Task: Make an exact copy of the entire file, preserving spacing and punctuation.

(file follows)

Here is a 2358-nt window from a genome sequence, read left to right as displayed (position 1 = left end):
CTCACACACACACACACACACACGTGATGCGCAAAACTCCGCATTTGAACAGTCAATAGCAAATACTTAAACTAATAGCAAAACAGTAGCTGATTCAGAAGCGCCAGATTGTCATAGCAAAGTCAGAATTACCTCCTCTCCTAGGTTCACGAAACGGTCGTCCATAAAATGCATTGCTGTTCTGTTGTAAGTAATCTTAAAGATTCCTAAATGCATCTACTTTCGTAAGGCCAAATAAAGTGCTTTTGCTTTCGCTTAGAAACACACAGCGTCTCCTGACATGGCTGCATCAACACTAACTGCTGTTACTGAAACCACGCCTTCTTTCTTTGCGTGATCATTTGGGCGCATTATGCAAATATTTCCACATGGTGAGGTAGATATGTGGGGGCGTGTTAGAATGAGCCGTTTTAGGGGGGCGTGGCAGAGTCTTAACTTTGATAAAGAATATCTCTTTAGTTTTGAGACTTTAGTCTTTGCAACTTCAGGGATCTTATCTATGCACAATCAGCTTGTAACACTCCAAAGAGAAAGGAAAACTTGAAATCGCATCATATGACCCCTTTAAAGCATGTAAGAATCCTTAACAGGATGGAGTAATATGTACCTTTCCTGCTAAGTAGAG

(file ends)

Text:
Here is a 2358-nt window from a genome sequence, read left to right as displayed (position 1 = left end):
CTCACACACACACACACACACACGTGATGCGCAAAACTCCGCATTTGAACAGTCAATAGCAAATACTTAAACTAATAGCAAAACAGTAGCTGATTCAGAAGCGCCAGATTGTCATAGCAAAGTCAGAATTACCTCCTCTCCTAGGTTCACGAAACGGTCGTCCATAAAATGCATTGCTGTTCTGTTGTAAGTAATCTTAAAGATTCCTAAATGCATCTACTTTCGTAAGGCCAAATAAAGTGCTTTTGCTTTCGCTTAGAAACACACAGCGTCTCCTGACATGGCTGCATCAACACTAACTGCTGTTACTGAAACCACGCCTTCTTTCTTTGCGTGATCATTTGGGCGCATTATGCAAATATTTCCACATGGTGAGGTAGATATGTGGGGGCGTGTTAGAATGAGCCGTTTTAGGGGGGCGTGGCAGAGTCTTAACTTTGATAAAGAATATCTCTTTAGTTTTGAGACTTTAGTCTTTGCAACTTCAGGGATCTTATCTATGCACAATCAGCTTGTAACACTCCAAAGAGAAAGGAAAACTTGAAATCGCATCATATGACCCCTTTAAAGCATGTAAGAATCCTTAACAGGATGGAGTAATATGTACCTTTCCTGCTAAGTAGAG